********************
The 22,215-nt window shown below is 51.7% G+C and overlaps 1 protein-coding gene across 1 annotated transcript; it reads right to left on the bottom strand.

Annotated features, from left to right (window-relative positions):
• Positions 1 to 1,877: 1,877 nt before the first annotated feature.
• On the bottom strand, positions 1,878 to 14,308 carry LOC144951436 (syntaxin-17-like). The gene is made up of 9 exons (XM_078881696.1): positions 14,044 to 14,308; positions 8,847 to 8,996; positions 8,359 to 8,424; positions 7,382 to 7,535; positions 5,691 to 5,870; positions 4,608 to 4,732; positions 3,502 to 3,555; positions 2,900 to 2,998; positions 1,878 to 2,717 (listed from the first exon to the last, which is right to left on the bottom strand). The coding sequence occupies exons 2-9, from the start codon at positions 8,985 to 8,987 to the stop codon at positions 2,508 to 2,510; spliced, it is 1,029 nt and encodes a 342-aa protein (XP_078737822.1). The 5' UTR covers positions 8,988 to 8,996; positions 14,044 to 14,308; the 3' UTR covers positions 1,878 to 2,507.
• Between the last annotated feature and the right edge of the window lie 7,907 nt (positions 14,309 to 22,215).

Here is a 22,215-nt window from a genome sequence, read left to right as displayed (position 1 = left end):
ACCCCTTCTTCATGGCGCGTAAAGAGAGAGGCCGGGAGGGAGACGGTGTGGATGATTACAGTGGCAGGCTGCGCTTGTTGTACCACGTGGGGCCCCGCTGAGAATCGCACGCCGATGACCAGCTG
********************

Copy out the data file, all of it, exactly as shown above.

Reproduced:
The 22,215-nt window shown below is 51.7% G+C and overlaps 1 protein-coding gene across 1 annotated transcript; it reads right to left on the bottom strand.

Annotated features, from left to right (window-relative positions):
• Positions 1 to 1,877: 1,877 nt before the first annotated feature.
• On the bottom strand, positions 1,878 to 14,308 carry LOC144951436 (syntaxin-17-like). The gene is made up of 9 exons (XM_078881696.1): positions 14,044 to 14,308; positions 8,847 to 8,996; positions 8,359 to 8,424; positions 7,382 to 7,535; positions 5,691 to 5,870; positions 4,608 to 4,732; positions 3,502 to 3,555; positions 2,900 to 2,998; positions 1,878 to 2,717 (listed from the first exon to the last, which is right to left on the bottom strand). The coding sequence occupies exons 2-9, from the start codon at positions 8,985 to 8,987 to the stop codon at positions 2,508 to 2,510; spliced, it is 1,029 nt and encodes a 342-aa protein (XP_078737822.1). The 5' UTR covers positions 8,988 to 8,996; positions 14,044 to 14,308; the 3' UTR covers positions 1,878 to 2,507.
• Between the last annotated feature and the right edge of the window lie 7,907 nt (positions 14,309 to 22,215).

Here is a 22,215-nt window from a genome sequence, read left to right as displayed (position 1 = left end):
ACCCCTTCTTCATGGCGCGTAAAGAGAGAGGCCGGGAGGGAGACGGTGTGGATGATTACAGTGGCAGGCTGCGCTTGTTGTACCACGTGGGGCCCCGCTGAGAATCGCACGCCGATGACCAGCTG